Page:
I saw David Wojnarowicz’s Fire in My Belly, 1987, the day before it was pulled from the exhibition "Hide/Seek" at the National Portrait Gallery in Washington, D.C. The exhibit itself has been touted by the gallery as “The first major museum exhibition to focus on sexual difference in the making of American portraiture.” Because of pressure from the Catholic League, and complaints from Virginia Rep. Eric Cantor (amongst others who haven’t actually seen the exhibition), the show has been censored. We’ll get to that.
The show moves: it is a history of gay and lesbian representation and as such it shows constant variation. At the risk of abandoning my post-modern roots, I’ll say that the grounding of this show in history is effective—these works show a text of sexual difference, but like all texts (as opposed to works) it shows a dilation; a deferment of meaning.
I walked through "Hide/Seek" backwards. I entered at the wrong end and decided why not? Just being a young homo trying to examine my history practically forces it. The show’s arc begins with a section titled “Before Difference” and ends with a room showing “New Beginnings.” Between them are “Modernism,” “the 1930s and After,” “Stonewall and After,” “Consensus and Conflict,” and “AIDS.”
Since I started in the backroom, I immediately confronted Andy Warhol. From the shocked spiky hair to the silk-screened pink and red blobs making up the camouflage, his camouflage Self Portrait from 1986 refuses to hide.
In the "New Beginnings" room Jack Pierson’s “self portraits,” show a convoluted relationship with male beauty; they are photographs of other (incredibly handsome) young men in their underpants as stand-ins fo rthe artists. Cass Bird’s I Look Just Like My Daddy, 2003, takes a young girl as its subject, but from the trucker cap and tattoos, one could never know it. Glenn Ligon’s 1993 series Runaways advertises the characteristics of a fugitive slave--Ligon himself. All three pieces show a certain difficulty of representation in a world where codes of gender, class and race have been inducted into the world of performance.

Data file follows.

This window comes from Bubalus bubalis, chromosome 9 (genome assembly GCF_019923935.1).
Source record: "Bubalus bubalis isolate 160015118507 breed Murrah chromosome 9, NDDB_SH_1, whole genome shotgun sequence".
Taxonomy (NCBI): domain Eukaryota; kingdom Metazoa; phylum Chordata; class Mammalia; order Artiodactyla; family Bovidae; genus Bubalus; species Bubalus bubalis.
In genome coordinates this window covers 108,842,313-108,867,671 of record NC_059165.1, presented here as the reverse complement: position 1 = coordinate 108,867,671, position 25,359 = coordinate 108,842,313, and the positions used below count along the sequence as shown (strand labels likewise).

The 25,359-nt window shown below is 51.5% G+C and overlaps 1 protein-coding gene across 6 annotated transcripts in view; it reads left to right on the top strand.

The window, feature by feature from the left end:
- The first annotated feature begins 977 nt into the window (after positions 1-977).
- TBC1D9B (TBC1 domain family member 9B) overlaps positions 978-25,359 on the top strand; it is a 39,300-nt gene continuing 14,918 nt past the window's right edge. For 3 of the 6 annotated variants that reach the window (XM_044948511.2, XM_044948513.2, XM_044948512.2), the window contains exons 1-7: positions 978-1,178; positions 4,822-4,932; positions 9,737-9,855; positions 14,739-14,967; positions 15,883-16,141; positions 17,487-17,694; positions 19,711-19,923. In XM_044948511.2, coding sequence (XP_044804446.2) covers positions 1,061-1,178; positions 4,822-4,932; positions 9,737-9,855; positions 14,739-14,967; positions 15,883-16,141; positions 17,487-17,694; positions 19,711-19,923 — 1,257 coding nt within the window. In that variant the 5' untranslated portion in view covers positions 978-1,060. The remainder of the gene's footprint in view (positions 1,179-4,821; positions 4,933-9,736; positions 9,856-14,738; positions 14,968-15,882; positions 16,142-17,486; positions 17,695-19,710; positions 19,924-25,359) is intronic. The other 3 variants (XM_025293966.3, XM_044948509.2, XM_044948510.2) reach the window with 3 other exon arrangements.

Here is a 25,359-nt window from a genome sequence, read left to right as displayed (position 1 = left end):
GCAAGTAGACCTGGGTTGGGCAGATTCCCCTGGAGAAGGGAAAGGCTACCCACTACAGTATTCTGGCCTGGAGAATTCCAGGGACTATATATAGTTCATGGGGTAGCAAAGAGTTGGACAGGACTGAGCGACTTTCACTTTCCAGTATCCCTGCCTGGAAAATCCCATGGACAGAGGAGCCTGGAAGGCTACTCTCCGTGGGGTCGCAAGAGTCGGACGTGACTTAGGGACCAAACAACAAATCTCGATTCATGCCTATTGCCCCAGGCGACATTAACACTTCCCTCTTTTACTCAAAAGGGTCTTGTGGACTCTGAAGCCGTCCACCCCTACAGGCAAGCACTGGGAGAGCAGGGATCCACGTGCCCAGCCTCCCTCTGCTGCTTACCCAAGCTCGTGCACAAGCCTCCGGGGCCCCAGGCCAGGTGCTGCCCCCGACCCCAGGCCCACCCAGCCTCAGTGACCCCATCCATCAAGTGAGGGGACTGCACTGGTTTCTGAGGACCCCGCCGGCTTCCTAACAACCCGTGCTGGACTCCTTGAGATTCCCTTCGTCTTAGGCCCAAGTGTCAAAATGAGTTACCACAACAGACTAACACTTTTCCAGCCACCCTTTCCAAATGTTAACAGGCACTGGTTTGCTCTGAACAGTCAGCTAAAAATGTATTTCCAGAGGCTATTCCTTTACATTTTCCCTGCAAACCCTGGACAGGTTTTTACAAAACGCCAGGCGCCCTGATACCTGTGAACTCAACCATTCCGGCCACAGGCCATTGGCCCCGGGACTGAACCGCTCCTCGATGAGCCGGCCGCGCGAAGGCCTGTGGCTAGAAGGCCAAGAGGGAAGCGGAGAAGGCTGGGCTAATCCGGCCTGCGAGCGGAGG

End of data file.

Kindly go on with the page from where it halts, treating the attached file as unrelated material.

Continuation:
In the very moving section devoted to the emotional and cultural weight of AIDS, Felix Gonzales-Torres’ Untitled (Portrait of Ross in L.A.), 1991, in a rainbow spill of candy into from a corner asks for to be gifted and sustained as its medium with each being slowly taken, dissolved in the mouth and then replenished. AA Bronson’s Felix, June 4, 1994 (printed 1999) is presented hugely, seven feet by fourteen feet, behind one of the gallery’s walls. It’s as if we’re stepping into the bedroom of the portrait’s subject, one of Bronson's dear friends, severely wasted and hours before his death.
At the hinge of the show, figuring themselves somewhat out of order, are Robert Mapplethorpe’s Brian Ridley & Lyle Heeter, 1979 and Robert Morris’ “infamous” advertisement of the muscular artist in leather S&M gear. They act for me as a gateway to the earlier works where codes of masculinity are bent right under the noses of the law and public. A good example of this is commercial artist Joseph Christian Leyendecker’s Men Reading, the original painting for an Arrow shirt ad that appeared in 1914. When read as a text, images like Leyendecker’s resonate because the queer signals arrive after the work itself.
Robert Mapplethorpe, Brian Ridley & Lyle Heeter, 1979, © Robert Mapplethorpe Foundation
The scandal at hand, however, is an example of refusing to wait. Wojnarowicz’s Fire in My Belly is a dies irae, a hymn for the dead, in its imagery and meter. Its images are succinct and beautiful; the offending body of Christ flickers during the video’s intense pacing which takes as one of its loci Christ’s unflinching mercy. It paints Wojnarowicz as a seer, intentional or not, a flood of sick irony is unleashed each time the sutures are pulled through Wojnarowicz’s mouth.
- Ryan Funk
Top Image: Still from David Wojnarowicz, Fire in My Belly, 1987.
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